A new study published in Aging has shown a relationship between the circadian clock and the changes in gene expression with age.
Two complex systems and four distinct species
This study begins with an introduction to two complicated topics. The first is the circadian rhythm, the biological cycle that corresponds to the day-night cycle of our planet’s rotation. The second is aging. The goal of this study is to ascertain how aging influences this rhythm, potentially offering insight into ways that it might be restored in older people, who are known to suffer from sleep disorders and related issues .
The researchers chose four species to analyze: humans, mice, zebrafish, and an extremely short-lived species of killifish. They then subdivided these species into mature, older, and very old groups, based on the mean lifespan of each. For example, the researchers considered 60-year-old humans to be “old”, with 75-year-olds being “very old”. “Old” mice are two years old, while “very old mice” are three. Zebrafish live slightly longer than mice, and killifish live for slightly over half a year.
An analysis of gene expression
There were 46 circadian genes that were studied, including 9 core genes. Of these genes, the system regulator per2 and its repressor dec2 were found to be differentially expressed in all four of the studied species with age. The researchers note that, in addition to their circadian effects, per2 is associated with tumor suppression  and dec2 is related to multiple aspects of aging, including inflammation .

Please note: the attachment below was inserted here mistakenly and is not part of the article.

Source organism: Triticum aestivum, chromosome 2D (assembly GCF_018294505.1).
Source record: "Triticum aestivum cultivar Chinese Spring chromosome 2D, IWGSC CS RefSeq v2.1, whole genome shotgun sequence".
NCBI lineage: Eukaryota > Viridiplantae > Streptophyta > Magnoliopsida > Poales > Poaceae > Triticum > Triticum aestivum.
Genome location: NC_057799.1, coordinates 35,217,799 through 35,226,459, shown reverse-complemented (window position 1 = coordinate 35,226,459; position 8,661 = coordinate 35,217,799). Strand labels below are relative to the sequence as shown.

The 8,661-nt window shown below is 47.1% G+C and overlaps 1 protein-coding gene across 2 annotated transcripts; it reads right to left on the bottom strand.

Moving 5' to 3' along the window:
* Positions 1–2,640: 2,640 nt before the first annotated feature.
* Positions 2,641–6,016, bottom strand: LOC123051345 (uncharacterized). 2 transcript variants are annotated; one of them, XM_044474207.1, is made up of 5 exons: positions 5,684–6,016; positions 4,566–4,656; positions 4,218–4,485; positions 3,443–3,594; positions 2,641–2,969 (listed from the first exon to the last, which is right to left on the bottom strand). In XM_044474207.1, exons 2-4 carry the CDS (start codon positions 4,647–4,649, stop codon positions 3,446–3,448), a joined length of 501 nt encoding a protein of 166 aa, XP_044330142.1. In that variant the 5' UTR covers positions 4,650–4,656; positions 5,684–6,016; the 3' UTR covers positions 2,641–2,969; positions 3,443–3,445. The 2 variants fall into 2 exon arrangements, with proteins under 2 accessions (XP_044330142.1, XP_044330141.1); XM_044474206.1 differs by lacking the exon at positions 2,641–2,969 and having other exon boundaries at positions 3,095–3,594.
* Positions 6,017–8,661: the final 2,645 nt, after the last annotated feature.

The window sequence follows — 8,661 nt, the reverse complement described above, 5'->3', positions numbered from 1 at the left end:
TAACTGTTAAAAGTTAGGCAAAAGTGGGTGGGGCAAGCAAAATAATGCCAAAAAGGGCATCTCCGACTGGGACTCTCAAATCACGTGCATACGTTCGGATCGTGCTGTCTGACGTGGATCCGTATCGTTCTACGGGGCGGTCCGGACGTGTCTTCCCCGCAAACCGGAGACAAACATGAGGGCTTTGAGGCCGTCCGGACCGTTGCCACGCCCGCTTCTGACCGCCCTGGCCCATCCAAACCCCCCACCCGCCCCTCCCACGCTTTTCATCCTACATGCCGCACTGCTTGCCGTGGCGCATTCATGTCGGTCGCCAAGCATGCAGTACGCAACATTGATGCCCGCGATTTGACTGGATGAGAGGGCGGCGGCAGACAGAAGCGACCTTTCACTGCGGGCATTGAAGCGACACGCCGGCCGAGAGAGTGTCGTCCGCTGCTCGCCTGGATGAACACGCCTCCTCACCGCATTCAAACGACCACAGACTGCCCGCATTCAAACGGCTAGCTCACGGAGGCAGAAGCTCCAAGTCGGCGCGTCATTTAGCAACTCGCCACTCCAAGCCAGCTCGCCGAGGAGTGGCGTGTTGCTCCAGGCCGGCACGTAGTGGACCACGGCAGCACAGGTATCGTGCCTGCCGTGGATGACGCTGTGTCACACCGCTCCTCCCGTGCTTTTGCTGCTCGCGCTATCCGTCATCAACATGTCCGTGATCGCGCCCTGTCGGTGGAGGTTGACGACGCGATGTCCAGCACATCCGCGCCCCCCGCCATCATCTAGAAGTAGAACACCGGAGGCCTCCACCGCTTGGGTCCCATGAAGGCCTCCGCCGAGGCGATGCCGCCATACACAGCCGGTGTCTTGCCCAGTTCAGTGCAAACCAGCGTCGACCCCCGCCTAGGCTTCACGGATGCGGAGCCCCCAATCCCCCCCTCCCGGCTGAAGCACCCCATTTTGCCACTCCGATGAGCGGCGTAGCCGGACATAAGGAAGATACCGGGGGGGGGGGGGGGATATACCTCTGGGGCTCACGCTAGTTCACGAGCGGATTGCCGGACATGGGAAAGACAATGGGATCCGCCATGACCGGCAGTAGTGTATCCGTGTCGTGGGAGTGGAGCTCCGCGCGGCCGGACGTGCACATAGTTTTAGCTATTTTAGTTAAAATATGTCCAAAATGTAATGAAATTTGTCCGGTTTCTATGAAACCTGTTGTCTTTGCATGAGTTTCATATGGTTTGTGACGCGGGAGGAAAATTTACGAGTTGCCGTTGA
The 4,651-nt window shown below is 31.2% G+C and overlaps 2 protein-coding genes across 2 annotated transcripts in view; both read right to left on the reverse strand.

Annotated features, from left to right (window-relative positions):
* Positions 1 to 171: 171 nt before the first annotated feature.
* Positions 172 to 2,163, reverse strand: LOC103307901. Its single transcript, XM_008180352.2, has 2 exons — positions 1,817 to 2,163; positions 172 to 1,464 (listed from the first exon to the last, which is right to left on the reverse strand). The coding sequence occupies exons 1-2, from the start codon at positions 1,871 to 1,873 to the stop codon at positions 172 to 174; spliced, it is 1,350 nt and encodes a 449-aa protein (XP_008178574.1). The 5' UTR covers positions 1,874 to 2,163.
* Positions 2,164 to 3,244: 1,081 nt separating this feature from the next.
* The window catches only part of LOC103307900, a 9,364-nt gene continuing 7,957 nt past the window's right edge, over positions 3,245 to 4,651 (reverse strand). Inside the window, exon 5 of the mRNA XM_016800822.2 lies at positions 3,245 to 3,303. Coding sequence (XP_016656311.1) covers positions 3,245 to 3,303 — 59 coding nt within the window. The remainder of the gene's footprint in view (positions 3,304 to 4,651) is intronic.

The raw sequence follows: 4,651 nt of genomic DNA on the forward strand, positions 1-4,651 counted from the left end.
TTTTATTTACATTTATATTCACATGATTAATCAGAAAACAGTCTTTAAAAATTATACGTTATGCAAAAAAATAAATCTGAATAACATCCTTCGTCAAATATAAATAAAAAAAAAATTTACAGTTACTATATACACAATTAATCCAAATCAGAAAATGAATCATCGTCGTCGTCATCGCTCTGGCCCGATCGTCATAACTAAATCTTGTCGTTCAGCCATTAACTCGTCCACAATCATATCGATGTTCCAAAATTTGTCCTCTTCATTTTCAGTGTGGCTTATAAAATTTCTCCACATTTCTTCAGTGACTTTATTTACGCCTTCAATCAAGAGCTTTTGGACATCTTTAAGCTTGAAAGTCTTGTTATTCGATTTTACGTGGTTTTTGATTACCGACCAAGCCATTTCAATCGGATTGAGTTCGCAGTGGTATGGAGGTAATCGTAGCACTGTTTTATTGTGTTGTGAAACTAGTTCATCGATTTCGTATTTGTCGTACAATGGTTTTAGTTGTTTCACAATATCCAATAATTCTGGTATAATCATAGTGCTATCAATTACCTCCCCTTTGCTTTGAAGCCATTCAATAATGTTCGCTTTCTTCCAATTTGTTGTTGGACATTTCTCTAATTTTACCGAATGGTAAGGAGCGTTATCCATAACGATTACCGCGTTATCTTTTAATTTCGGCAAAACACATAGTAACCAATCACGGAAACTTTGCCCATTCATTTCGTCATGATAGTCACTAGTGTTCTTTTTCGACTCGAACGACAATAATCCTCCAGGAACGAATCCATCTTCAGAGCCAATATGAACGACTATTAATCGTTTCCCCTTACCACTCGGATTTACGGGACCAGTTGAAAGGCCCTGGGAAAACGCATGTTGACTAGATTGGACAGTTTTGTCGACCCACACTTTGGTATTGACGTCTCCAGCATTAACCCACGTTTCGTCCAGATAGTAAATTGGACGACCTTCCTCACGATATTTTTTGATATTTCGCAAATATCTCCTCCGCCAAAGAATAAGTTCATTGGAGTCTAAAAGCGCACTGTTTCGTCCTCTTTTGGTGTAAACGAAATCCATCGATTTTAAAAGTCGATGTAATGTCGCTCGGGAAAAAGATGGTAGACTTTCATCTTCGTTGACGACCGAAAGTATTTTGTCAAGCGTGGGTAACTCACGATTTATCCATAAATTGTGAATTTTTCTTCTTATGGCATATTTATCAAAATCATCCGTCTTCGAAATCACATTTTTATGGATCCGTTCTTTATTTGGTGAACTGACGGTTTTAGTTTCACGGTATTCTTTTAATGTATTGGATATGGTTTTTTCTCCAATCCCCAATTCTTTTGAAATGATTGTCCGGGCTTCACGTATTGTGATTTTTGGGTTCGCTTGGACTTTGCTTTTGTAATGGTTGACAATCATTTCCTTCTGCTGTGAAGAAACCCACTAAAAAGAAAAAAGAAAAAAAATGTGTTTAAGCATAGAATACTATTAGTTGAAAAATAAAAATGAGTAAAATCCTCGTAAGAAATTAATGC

The researchers also analyzed the differential expression of genes in particular tissues. In gene expression, the livers of mice age much more quickly than the rest of the animal, and this fact was reflected in this study as well. The brain and skin of fish The researchers suggested that this is in accordance with previous studies , which show that, instead of being controlled by a master regulator as in mammals, each tissue uses its own circadian clock.
Not only does gene expression itself change with age, the variability of this expression also changes in many genes. However, analyzing this change in the circadian genes in these four species yielded contradictory and confusing results. For example, in humans, the expression of these genes in skin begins to vary sharply in old age, however, in very old people, it returns to a level below that of mature individuals. Gene expression in murine skin varies sharply in very old age, but the variances reported in the blood and brains of mice resemble those of human skin.
While this particular analysis shows a statistically significant link between circadian gene expression and aging, this link is far from being well understood and the researchers are unable to explain these results. Clearly, a more in-depth, longitudinal study is required.
Unfortunately, while this study is of scientific interest and shows a clear relationship, it is difficult to draw any conclusions from it that are related to therapeutics. It may or may not be possible to directly influence dec2 and per2, particularly in the region of the hypothalamus that controls the circadian rhythm, in order to stabilize it; however, such a control would need to be rigorously studied and carefully monitored, as these genes have many other effects.
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